Eleven, 7 week-old male C57BL/6 mice weighing 25±2 g received bone marrow transplantation referring to GFP transgenic mouse (GFP mouse) (Table 1), (13, 14). To harvest bone marrow derived-GFP cells, GFP transgenic mice were sacrificed using ether anesthesia and the femur was taken. The surrounding soft tissues on the femur were removed as much as possible and the bone marrow cells were harvested. Harvested bone marrow cells were washed in RPMI 1640 medium containing antibiotics, substituted with HBBS and then subjected to x-ray irradiation of 10 Gray. Then after, 1×107 bone marrow cells were implanted into the tail vein of 7-week old syngeneic mice (15, 16). The experiment commenced five weeks after bone marrow transplantation.
Number of Experimental Animals
Perforation of the floor of pulp chamber
Pentobarbital sodium (Somnopentyl, Kyoritsu Seiyaku Corp, Tokyo, Japan) was injected into the abdominal cavity of mouse for general anesthesia. The mouse was fixed on the plate and hole was drilled on the crown of maxillary left first molar using ½ round bur (Maillefer Ballaigues Suisse) to create a perforation of floor of the dental pulp. The animals were sacrificed at 2 weeks, 1 month, 3 months and 6 months. The tissues were then removed and photographed using m_CT. The present study was approved by the Animal Experiment Committee of Matsumoto Dental University and Okayama University Graduate School of Medicine, Dentistry and Pharmaceutical Sciences.
After each experimental period, the mass was excised, fixed in 4 % neutral buffered formalin solution and then demineralized in 10 % EDTA solution. After washing, tissues were dehydrated in increasing series of alcohol, embedded in paraffin and sectioned serially into 4 μm. Then after, sections were deparaffinized and stained with H-E and TRAP/ALP stain (Wako Pure Chemical Industries, Ltd., Osaka, Japan).
Immunohistochemistry (IHC) was done using GFP and Runx2 proteins. Briefly, deparaffinized sections were immersed in xylene, pre-treated in protease solution (Histofine protease, Nichirei Biosciences, Tokyo, Japan) for 5 min at room temperature and then subjected to heat treatment using autoclave at 121 oC for 10 min. This was followed by endogenous peroxidase blocking reagent (peroxidase blocking, Dako Japan Co, Ltd, Tokyo, Japan) for 10 min at room temperature and by non-specific blocking reagent (Protein Blocking, serum-free, Dako Japan Co, Ltd, Tokyo, Japan) for 20 min at room temperature. Hereinafter, primary antibodies were used at 4 oC for 16 hours (Table 2). Peroxidase-labeled polymer of primary antibody (Simple Stain Mouse MAX-PO ®, Nichirei Biosciences, Tokyo, Japan) was allowed to react for 30 min at room temperature and was developed using DAB (Liquid DAB + Substrate Chromogen System, Dako Japan Co, Ltd, Tokyo, Japan). Table 2 shows the primary antibodies used.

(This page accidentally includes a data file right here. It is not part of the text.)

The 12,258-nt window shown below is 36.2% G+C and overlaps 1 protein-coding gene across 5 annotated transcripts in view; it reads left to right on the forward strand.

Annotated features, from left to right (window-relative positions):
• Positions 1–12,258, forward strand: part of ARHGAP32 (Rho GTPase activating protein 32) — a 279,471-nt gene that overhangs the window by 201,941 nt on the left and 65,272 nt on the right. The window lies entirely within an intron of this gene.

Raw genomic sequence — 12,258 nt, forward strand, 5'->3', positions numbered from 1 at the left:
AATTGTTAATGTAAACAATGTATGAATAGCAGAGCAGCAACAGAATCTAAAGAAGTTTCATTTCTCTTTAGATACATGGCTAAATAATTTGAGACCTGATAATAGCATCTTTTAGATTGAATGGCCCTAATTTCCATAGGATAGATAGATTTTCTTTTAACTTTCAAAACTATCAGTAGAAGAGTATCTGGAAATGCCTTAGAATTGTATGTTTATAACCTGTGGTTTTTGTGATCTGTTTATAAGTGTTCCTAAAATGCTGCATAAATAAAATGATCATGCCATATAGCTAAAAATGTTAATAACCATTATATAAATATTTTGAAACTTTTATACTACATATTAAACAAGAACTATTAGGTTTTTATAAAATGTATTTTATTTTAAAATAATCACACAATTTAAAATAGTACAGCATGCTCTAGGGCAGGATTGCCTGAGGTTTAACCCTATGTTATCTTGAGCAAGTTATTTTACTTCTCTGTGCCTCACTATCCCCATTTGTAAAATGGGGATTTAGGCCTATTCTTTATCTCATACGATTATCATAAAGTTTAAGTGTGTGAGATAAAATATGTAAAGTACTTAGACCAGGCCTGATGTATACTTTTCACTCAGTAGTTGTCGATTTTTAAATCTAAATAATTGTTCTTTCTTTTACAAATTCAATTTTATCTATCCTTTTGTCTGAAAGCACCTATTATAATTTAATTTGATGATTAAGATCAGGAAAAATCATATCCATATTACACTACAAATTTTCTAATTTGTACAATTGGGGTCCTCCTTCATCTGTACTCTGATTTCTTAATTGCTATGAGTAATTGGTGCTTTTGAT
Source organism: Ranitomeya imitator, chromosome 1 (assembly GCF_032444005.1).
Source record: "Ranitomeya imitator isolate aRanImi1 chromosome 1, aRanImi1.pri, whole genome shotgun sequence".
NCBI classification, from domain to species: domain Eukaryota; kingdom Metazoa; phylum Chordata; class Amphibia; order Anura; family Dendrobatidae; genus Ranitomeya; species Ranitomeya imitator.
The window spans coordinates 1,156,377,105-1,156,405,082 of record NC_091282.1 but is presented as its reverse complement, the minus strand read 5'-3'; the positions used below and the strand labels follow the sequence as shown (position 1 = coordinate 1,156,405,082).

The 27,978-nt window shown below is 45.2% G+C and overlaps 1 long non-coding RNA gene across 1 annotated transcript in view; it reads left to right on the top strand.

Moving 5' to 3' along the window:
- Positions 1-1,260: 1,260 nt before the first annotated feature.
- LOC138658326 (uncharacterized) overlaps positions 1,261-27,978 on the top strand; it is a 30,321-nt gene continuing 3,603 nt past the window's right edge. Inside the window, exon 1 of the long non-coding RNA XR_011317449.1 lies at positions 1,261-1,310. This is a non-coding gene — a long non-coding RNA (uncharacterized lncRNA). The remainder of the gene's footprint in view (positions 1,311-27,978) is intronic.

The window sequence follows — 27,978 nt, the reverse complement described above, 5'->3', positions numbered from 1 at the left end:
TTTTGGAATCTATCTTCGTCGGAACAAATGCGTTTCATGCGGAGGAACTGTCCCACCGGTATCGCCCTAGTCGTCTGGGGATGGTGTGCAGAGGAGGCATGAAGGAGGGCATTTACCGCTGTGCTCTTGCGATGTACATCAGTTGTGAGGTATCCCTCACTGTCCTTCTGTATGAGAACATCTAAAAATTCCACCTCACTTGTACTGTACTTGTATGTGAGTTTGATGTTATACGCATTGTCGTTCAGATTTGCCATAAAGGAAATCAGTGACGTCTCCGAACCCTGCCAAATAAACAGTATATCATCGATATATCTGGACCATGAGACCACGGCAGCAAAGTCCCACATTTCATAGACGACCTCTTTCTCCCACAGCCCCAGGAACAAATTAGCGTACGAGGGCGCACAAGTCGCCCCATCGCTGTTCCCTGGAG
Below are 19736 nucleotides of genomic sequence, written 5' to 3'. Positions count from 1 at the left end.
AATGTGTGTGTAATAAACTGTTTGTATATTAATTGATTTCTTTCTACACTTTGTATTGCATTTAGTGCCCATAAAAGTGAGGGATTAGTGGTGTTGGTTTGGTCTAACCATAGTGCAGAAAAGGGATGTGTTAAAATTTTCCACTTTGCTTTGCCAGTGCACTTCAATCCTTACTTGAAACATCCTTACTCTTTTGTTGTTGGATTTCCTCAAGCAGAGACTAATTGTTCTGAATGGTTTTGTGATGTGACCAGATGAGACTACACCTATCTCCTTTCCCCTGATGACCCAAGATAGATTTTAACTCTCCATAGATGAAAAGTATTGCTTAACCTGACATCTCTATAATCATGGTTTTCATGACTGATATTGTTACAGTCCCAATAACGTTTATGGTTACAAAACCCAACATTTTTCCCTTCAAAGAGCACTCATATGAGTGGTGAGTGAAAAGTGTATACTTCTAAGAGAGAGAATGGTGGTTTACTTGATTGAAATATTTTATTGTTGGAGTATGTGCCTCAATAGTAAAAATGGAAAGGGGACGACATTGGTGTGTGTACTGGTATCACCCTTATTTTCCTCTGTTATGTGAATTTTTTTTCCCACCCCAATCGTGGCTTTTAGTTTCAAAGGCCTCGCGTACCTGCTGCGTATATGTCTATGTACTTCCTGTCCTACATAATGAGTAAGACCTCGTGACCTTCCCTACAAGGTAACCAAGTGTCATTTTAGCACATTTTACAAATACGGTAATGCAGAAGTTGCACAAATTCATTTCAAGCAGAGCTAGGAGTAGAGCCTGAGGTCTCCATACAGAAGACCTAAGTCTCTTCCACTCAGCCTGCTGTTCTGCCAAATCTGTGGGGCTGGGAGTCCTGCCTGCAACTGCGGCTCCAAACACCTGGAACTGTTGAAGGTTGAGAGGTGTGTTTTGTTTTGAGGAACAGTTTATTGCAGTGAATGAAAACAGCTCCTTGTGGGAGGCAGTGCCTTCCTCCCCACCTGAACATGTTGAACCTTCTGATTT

Immunofluorescence double staining
After deparaffinization, slides were pre-treated in citrate buffer in microwave for 1 min followed by blocking with 10 % donkey normal serum for 30 min at room temperature. The primary antibodies used namely anti-GFP, anti-S100A4, anti-Runx2, anti-CD31, Can Get Signal (Toyobo Co, Ltd, Osaka, Japan at 100-fold) and were allowed to react overnight at 4 oC.
Secondary antibodies used were Alexa Fluor 568 Labeled Donkey Anti-Goat IgG Antibodies (Life Technologies, Palo, Alto, CA, USA), Alexa Fluor 488 Labeled Donkey Anti-Rat IgG Antibodies (Life Technologies, Palo, Alto, CA, USA) and Can Get Signal (Toyobo Co, Ltd, Osaka, Japan), diluted at 200-fold and reacted for 60 min at room temperature. DAPI 1mg/3ml for 3 min was used for nuclear counterstain. After washing with TBS, slides were mounted using Fluorescent Mounting Medium (Dako Japan, Co, Ltd, Tokyo, Japan).
Observation with m_CT
At 2 weeks, there was a slight resorption of alveolar bone and expansion of the width of periodontal ligament underneath the perforation (Fig. 1-a). At 1 month, the expansion of the width of periodontal ligament became wider (Fig. 2-a) and at 3 months, resorption of the alveolar bone was more apparent and the crown of the tooth has completely collapsed (Fig. 3-a). At 6 months, widening of the periodontal ligament from furcation to the apex of the root was evident (Fig. 4-a).
At 2 weeks, slight neutrophil infiltration immediately below the perforation was spotted in which a portion was in contact with the dentin wall. The proliferating cells were similar in morphology to the fibroblasts, which are short and spindle in shape with relatively round nucleus. There was an irregularity in the arrangement. Capillaries were present to a certain degree in some places in the granulation tissue. Polygonal epithelial cells with distinct intercellular bridges covered the outermost layer of the granulation tissue. Multinucleated giant cells were observed in some Howship's lacuna (Fig. 1-b, c). The cells showed positive red staining with TRAP.
2-week-specimen. a: m_CT image; b: Histopathological view of the same part of a, Scale bar=200μm; c: Enlarged view of b, Scale bar=100μm; d: IHC for GFP, Scale bar=100μm.(Click on the image to enlarge.)
1-month-specimen. a: m_CT image; b: Histopathological view of the same part of a, Scale bar=200μm; c: Enlarged view of b, Scale bar=100μm; d: IHC for GFP, Scale bar=100μm.(Click on the image to enlarge.)